Having enough feed throughout the fall and winter can be an expensive operating cost for growers and ranchers — but fall stockpiling of forage can provide some relief. Stockpiling allows producers to manage these costs and ensure adequate feed supplies throughout the winter.
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Soil is a nonrenewable resource that directly and indirectly produces about 95 percent of the world’s food1 — so while defining soil health may not be easy, understanding its value is.
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Selecting what fertilizer best fits your operation can be a difficult process — this likely isn’t a surprise to you. With so many factors playing into the equation, how do you decide what details to consider to ensure your crops get the essential nutrients they need? This article discusses three key factors to think about as you explore your fertilizer options and how SUPERU® premium fertilizer from Koch Agronomic Services stacks up in each category.
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You might think that when nitrogen fertilizer is in the ground, it's safe. New research suggests you need to think again. When shallow banding unprotected urea less than two inches deep, researchers found that nitrogen loss due to ammonia volatilization can be even greater than unprotected broadcast urea.
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A study by Dr. Rick Engel from Montana State University proved that surface-applied urea still loses a significant amount of nitrogen due to ammonia volatilization in cold weather, even under freezing conditions. High ammonia volatilization loss under cold conditions was mainly related to high soil moisture and soil pH.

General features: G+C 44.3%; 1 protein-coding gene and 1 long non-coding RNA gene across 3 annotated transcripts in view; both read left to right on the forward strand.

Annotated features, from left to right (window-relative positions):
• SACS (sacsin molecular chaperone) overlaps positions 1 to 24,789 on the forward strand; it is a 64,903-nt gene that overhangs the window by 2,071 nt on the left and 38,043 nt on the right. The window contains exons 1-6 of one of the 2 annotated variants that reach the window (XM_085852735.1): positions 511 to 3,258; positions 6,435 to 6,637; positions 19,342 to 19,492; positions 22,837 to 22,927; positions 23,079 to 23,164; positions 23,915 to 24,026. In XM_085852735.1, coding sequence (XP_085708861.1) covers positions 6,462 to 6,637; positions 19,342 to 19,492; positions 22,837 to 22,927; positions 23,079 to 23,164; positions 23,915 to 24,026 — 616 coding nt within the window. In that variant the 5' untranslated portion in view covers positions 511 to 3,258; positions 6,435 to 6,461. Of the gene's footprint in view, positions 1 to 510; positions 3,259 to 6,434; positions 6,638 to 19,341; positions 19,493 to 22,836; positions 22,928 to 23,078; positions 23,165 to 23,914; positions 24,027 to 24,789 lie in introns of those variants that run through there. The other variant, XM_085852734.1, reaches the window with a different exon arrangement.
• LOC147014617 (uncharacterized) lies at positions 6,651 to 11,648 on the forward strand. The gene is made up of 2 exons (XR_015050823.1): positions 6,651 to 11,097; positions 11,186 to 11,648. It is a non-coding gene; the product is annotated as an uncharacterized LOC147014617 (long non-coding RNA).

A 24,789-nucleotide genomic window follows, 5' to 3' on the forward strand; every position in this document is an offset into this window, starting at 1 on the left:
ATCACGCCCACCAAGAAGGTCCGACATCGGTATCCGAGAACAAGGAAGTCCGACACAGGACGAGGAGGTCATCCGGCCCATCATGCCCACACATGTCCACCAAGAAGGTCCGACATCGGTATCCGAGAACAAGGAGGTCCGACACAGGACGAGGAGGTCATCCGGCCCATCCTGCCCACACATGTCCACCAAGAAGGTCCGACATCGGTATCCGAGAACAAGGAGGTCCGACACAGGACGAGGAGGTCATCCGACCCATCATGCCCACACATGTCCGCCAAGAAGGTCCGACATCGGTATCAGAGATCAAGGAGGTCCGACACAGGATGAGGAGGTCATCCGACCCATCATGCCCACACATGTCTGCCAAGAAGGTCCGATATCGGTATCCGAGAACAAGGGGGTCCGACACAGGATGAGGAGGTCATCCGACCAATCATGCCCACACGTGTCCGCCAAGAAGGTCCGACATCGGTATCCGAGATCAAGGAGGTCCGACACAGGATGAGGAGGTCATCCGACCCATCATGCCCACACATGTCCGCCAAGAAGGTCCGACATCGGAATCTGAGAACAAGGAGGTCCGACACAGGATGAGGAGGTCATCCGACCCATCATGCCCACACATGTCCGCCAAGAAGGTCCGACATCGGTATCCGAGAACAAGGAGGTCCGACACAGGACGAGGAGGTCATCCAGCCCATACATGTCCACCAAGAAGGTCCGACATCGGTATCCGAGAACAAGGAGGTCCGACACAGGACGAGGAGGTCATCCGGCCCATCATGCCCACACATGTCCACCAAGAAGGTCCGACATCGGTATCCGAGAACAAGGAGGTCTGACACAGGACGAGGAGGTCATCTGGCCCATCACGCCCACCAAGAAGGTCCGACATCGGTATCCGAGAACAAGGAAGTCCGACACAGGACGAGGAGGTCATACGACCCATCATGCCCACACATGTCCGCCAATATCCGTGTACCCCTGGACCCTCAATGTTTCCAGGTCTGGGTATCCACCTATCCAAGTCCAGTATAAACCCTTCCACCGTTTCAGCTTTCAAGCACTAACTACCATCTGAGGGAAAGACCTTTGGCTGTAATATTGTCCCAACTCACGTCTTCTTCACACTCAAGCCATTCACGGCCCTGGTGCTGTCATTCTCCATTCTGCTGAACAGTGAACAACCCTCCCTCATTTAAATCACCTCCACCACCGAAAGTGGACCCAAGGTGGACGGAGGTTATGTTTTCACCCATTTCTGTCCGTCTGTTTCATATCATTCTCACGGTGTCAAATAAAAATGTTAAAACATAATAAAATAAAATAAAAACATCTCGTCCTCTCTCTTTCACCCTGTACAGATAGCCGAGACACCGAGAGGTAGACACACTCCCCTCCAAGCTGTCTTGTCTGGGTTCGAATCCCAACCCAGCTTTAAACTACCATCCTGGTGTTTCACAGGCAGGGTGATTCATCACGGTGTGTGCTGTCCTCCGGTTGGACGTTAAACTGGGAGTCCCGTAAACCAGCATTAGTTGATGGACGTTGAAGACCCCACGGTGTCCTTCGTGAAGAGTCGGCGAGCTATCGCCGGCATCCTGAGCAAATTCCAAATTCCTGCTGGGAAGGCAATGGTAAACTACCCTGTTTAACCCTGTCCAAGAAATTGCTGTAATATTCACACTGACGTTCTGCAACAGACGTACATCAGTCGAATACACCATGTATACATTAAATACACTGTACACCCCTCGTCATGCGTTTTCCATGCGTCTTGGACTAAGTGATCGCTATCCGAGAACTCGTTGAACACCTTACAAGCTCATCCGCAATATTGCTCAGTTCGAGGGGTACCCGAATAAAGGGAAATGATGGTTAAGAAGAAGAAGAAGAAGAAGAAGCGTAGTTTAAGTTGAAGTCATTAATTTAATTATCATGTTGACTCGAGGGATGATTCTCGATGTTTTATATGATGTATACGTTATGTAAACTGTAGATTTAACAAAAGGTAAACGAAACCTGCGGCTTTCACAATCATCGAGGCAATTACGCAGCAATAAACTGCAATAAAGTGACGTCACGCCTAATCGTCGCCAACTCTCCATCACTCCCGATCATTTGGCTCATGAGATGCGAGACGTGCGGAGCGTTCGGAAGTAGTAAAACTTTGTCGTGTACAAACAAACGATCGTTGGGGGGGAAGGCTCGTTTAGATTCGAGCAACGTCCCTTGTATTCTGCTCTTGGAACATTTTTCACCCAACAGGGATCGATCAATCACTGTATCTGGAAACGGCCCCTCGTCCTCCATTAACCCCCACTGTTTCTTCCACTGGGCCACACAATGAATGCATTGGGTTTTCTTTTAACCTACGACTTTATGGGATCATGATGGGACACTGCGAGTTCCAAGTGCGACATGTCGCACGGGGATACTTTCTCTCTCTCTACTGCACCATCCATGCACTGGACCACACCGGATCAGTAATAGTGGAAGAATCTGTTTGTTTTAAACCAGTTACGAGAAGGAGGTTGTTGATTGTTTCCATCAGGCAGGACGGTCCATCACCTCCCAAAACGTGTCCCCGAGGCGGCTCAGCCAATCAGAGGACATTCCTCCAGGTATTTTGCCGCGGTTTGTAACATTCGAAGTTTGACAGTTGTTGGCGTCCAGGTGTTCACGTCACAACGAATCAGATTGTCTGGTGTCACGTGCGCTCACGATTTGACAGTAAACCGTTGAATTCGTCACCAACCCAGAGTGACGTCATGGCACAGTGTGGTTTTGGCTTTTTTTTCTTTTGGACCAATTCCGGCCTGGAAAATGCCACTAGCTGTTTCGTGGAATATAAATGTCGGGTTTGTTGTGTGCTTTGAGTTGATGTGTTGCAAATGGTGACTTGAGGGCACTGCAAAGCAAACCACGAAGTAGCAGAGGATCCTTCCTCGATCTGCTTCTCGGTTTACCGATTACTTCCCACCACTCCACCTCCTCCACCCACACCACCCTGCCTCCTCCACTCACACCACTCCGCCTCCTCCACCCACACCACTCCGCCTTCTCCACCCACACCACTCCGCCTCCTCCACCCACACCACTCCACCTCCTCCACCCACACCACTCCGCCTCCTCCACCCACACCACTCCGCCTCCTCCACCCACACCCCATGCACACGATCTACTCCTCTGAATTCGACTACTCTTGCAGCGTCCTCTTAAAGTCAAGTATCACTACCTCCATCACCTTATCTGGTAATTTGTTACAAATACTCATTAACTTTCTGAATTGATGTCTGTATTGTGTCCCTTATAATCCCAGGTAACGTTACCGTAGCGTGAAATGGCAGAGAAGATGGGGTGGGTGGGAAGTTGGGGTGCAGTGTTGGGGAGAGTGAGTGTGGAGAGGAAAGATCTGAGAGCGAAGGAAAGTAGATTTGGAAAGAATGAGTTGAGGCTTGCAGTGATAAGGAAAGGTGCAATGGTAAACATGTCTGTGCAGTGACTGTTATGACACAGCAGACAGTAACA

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While fall applications of nitrogen can help take pressure off spring field work, allowing for more timely planting, these applications are still at risk of nitrogen loss. We’ve debunked two common myths concerning nitrogen loss in fall-applied nitrogen to help ensure growers are maximizing their nitrogen fertilizer inputs.
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Applying livestock manure to crops is a cost-efficient way to fertilize. Unfortunately, when manure remains untreated, nitrogen content can be susceptible to loss through volatilization, leaching and denitrification. And when nitrogen isn’t available for crops, yield can be impacted.
Crops are the most valuable source of income for most farm operations. That’s why you protect your livelihood by insuring your crops every year. In the event of significant crop loss due to weather, insect or disease, insurance will step in to make up for a portion of the lost income.